Yes, it's only one poll (and a Rasmussen poll at that), but Democrats cannot be happy to learn that McCain now leads Obama by seven and Clinton by ten in hypothetical match-ups.
campaign is probably right in assuming that the only way they can win the nomination is to destroy Obama's electability argument with superdelegates. The obvious problem is that intense campaigning and attacks may hurt her popularity, too. But the Clintonites should be wary of Drudge headlines like "McCain now leads by double-digits" for another reason. If superdelegates begin to think that the party is blowing it's chance at the presidency, it's all the more likely that they will want to end this tiresome primary sooner rather than later. Clinton
Much of the time, blacks have a pretty good sense of what whites think, but whites are oblivious to common black perspectives.
What's happening, I think, is that the Obama campaign has led many white Americans to listen in for the first time to some of the black conversation — and they are thunderstruck.
All of this demonstrates that a national dialogue on race is painful, awkward and essential. And that dialogue needs to focus not on clips from old sermons by Mr. Wright but on far more urgent challenges — for example, that about half of black males do not graduate from high school with their class.
Then maybe we can achieve our goal of getting, finally, to the point where there is "not a black America and not a white America . . . There’s the United States of America."
John McCain believes in a hundred-year occupation of
. Hillary Clinton believes in withdrawal as soon as circumstances allow. John McCain believes in cutting government revenues by about 25 percent. Hillary Clinton believes in letting most of Bush's tax cuts expire and raising the capital gains rate. John McCain believes in a health system where we largely pay out of pocket for medical services, and ration care by income. Hillary Clinton believes in a health system where the government takes primary responsibility for ensuring that everyone has coverage, and no one has to worry about money when purchasing care. John McCain believes abortion should be illegal in almost all circumstances. Hillary Clinton believes abortion should be legal in almost all circumstances. And Lanny Davis thinks the two of them should publicly pledge to make the other one vice-president if they win. Iraq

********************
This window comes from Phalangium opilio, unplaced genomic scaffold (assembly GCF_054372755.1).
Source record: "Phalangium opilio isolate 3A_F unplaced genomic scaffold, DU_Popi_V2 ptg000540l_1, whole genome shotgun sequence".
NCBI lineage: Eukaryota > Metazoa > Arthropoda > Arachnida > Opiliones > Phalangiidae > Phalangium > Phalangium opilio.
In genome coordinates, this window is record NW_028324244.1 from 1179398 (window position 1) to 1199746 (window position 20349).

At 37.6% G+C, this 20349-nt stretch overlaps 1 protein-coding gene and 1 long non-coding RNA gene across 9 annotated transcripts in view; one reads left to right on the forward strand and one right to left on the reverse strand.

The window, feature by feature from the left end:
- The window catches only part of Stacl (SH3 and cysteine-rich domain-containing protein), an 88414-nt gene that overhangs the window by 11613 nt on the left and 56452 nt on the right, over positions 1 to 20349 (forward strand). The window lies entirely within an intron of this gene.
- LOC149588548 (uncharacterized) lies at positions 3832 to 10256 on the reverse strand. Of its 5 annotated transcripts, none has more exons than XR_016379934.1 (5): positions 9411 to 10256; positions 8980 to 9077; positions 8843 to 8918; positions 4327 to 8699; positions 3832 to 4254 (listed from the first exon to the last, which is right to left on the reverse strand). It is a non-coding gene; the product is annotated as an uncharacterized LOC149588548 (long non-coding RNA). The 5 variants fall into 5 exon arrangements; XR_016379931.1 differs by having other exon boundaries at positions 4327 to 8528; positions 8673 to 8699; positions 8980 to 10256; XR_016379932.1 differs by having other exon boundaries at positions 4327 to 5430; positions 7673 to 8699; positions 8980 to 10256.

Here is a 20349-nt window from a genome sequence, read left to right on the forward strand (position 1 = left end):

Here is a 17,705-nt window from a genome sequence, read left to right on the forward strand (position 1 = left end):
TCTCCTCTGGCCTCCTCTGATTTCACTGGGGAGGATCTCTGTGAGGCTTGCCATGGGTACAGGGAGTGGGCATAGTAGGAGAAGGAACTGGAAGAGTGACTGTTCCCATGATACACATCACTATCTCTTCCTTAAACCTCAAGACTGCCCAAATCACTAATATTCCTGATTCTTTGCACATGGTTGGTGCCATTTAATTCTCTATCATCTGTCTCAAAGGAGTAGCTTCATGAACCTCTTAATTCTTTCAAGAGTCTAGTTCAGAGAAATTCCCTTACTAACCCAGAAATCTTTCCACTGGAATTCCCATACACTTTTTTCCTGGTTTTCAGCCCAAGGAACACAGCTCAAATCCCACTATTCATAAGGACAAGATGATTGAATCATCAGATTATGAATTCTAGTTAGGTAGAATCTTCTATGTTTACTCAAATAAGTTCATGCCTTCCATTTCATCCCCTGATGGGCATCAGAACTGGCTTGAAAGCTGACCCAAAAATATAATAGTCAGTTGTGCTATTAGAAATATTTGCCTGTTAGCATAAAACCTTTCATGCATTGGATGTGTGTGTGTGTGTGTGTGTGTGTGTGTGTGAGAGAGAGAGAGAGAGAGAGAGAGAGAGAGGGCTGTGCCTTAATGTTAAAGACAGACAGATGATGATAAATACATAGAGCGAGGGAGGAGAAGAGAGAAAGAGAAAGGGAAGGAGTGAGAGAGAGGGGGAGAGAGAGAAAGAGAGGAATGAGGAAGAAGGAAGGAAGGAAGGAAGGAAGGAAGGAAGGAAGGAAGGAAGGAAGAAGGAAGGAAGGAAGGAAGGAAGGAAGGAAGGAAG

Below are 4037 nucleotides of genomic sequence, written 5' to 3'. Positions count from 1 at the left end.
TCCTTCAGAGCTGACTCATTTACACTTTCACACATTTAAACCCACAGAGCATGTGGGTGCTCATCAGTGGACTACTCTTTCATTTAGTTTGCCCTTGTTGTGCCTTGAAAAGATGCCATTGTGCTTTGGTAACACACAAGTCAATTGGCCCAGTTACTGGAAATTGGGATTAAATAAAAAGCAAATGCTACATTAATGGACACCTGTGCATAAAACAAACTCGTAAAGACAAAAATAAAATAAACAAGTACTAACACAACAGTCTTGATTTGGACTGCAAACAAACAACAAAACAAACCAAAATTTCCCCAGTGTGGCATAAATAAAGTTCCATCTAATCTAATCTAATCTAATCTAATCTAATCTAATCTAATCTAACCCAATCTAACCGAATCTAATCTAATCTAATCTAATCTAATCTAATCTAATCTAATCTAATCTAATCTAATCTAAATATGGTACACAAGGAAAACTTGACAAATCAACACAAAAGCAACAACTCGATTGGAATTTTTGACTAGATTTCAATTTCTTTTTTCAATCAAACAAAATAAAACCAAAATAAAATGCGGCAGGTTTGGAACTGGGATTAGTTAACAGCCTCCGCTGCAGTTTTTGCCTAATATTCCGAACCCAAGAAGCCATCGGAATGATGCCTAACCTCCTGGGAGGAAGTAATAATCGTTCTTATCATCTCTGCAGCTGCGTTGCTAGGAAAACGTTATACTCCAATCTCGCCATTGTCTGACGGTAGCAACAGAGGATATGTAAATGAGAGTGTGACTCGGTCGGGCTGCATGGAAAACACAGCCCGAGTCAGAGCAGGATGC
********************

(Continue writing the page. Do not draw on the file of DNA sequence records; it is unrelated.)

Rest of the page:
-- EZRA KLEIN
It is obvious that the Democrats are planning to run against McCain by linking him as tightly as possible with President Bush, the instigator of the
war and the captain of a seriously shaky economy. Iraq
As a member of the minority party in a largely dysfunctional Senate, there is little McCain can do to rescue the economy. But the
visit offered him a chance to deal with the other big barrier to his election -- his close identification with Bush's policies in a war now into its sixth wearying year. Baghdad
-- DAVID BRODER
[T]he Obama campaign has met the challenge of Rev. Wright, perhaps sufficiently, perhaps not. But from the perspective of wavering superdelegates, it's hard to find a level of panic among them. Obama has four weeks to recover until
; assuming that the bad news evens out the good news, the attitudes of these superdelegates will regress to the mean and they won't be a position to rethink the entire premise of Obama's candidacy. Pennsylvania
. . . the analyst's emotional brain feels momentum for Hillary; the analyst's analytical brain can't quite figure out how Obama loses.
Some of the terms I just don't know, I haven’t grown up knowing. The type of missiles that are out there: patriots and scuds and cruise missiles and tomahawk missiles. And I think that men just by osmosis understand all of these things, and they’re things that I really have to work at — to know the difference between a carrier and a destroyer, and what it means when one of those is being launched to a certain area.
-- DANA PERINO